Four years after the Vegas Golden Knights burst into the NHL by making 10 trades at their expansion draft, the Seattle Kraken came away with none.
That means no extra prospects, roster players or draft picks stockpiled because another team wanted to give up a certain player or keep from losing someone left unprotected by rules designed to make modern expansion teams competitive. Seattle was expected to flip some of the 30 players selected after the trade freeze lifts Thursday, but this was a much different expansion draft experience than Vegas had in 2017.
“Vegas did a good job taking advantage of the rules and sort of everyone’s lack of experience in that environment,” Kraken general manager Ron Francis said. “Last time where GMs were more willing to, in a sense, overpay to protect certain assets, this time they learned from that and they weren’t willing to make the mistakes that they made last time.”
Back-to-back Stanley Cup champion Tampa Bay did not give up anything to keep from losing valuable center Yanni Gourde, who will miss the start of Seattle’s inaugural season rehabbing shoulder surgery. Cup finalist Montreal didn’t need to convince the Kraken not to take star goaltender Carey Price. And Calgary didn’t pay up to keep captain Mark Giordano.
That doesn’t mean Francis didn’t try. Flames GM Brad Treliving called it “a price that we couldn’t pay.”
“You look around the league, there wasn’t a lot of deals,” Treliving said. “If there was a way within means that made sense for this not to happen, we certainly would have pursued it.”
Some teams didn’t even pursue a trade, anticipating Seattle would choose between a couple of obvious options.
Minnesota’s Bill Guerin, who bought out franchise pillars Ryan Suter and Zach Parise in part to prepare for expansion, said the Wild knew they would lose one player and didn’t want to make it worse.
“We would lose more assets than we already have, so this was kind of the way we approached it all along,” Guerin said after Seattle took defenseman Carson Soucy over goaltender Kaapo Kahkonen. “It’s about being prepared and about having a plan for either circumstance.”
Being prepared for a few years benefited the league’s other 31 teams. Seattle was awarded a franchise late in 2018 and the long runway to begin play in 2021 allowed GMs to plan ahead.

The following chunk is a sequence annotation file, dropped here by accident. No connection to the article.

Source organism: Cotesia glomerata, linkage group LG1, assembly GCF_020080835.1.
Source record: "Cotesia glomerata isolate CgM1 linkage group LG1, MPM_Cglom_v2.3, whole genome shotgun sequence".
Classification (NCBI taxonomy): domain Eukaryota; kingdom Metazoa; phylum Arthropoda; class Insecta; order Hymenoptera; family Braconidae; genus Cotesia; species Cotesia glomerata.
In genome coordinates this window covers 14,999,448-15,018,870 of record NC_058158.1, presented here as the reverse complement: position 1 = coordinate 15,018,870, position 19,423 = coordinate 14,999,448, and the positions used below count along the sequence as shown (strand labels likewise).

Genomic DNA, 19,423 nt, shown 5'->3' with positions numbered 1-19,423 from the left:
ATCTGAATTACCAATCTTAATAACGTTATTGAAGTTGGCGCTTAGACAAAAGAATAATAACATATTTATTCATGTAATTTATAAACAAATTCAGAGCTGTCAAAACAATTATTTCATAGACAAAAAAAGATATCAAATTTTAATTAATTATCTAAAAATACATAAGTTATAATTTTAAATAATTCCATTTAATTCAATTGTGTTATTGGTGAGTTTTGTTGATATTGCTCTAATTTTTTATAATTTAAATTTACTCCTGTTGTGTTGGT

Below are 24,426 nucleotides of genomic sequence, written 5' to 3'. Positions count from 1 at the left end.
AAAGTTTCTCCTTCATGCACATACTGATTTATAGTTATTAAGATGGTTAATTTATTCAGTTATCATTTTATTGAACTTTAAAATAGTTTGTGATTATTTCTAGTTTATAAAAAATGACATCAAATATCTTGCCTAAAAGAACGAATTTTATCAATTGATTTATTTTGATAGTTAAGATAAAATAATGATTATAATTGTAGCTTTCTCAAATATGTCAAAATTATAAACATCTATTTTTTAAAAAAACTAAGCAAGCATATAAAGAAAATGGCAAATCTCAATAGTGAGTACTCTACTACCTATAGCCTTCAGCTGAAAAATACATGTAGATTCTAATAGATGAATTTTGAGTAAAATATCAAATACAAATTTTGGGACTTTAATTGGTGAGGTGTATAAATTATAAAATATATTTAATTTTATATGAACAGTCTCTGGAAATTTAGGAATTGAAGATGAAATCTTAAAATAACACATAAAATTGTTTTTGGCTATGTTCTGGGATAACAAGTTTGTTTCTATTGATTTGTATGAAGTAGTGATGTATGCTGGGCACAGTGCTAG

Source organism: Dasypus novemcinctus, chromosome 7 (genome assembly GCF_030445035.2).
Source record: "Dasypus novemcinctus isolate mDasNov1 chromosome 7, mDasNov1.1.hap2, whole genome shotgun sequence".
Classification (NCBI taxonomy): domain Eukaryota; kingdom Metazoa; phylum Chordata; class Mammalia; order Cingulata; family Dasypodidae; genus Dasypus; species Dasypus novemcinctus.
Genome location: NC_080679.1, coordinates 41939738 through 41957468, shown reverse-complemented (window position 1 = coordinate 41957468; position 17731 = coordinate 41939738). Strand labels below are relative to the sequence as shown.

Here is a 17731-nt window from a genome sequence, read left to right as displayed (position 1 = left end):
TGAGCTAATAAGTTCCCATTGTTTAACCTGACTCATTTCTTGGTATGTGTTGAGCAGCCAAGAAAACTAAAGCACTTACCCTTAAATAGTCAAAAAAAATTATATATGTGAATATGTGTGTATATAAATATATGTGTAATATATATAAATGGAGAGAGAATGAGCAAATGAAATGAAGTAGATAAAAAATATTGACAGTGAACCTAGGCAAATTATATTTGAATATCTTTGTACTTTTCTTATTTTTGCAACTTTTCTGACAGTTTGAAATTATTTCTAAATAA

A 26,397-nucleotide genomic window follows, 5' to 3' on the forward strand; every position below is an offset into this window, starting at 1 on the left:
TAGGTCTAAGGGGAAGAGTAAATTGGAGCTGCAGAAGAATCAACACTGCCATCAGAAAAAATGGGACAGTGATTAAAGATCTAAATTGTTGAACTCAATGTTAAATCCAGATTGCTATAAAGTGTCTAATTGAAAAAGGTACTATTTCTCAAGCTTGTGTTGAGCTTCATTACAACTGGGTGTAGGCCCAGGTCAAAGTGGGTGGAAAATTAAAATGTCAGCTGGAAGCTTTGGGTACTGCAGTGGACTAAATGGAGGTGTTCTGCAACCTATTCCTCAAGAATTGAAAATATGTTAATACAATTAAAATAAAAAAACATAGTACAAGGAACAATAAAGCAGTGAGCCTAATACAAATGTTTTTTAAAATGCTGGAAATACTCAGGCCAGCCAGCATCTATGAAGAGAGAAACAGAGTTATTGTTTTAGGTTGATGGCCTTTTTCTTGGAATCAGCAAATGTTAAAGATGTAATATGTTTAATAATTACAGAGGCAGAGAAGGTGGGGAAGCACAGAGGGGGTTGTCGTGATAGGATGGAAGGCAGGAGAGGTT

The salary cap remaining flat because of pandemic revenue losses added a curveball, but rivals used every last second to protect themselves and each other from the Kraken.
“Now there’s a flat cap that’s challenging a lot of teams from getting the players that Seattle could maybe flip, so it’s a whole different situation for Seattle and the other teams, as well, to do something around the expansion draft,” Columbus GM Jarmo Kekalainen said Thursday. “Two different situations and two different drafts.”
And Francis pointed out that Vegas not losing a player in this expansion draft — the Golden Knights don’t get a cut of Seattle’s $650 million entry fee — allowed the league’s 31st team to have an impact.
“(The Golden Knights) had nobody sitting on the outside that could affect their protection list of the other teams,” he said. “We had Vegas sitting on the outside, and in fact they were able to make a couple of trades that affected multiple protection lists for us.”
The Golden Knights on Saturday acquired center Brett Howden from the Rangers and were part of a three-team trade that landed them 2017 No. 2 pick Nolan Patrick and allowed Philadelphia and Nashville to shuffle their protected lists.
Teams were far more willing to help each other than lend Seattle a hand. Wanting to protect Alexander Kerfoot, Toronto trade for Jared McCann, who the Penguins were willing to give up for the right price understanding they needed to shed more salary — and got lucky the Kraken took Brandon Tanev’s big contract.
“Part of it was knowing that we’d probably lose another player and give us an opportunity to become cap compliant when we need to at the start of the season,” Pittsburgh GM Ron Hextall said. “Very hard decisions to make.”
The decisions aren’t done. Asked how many trades Seattle had agreed to that would become official Thursday, Francis said: “Probably a lot less than you guys are thinking might be.”
Fortunately for the Kraken, the puck doesn’t drop this week and there’s plenty of time and salary cap space to get ready for training camp and opening night. They own the second pick in the draft Friday night and could be active in free agency when it opens July 28.
“A lot of opportunity to sort of tweak our lineup over the next four or five months,” Francis said. “We’ll look to try and take advantage of that if we can.”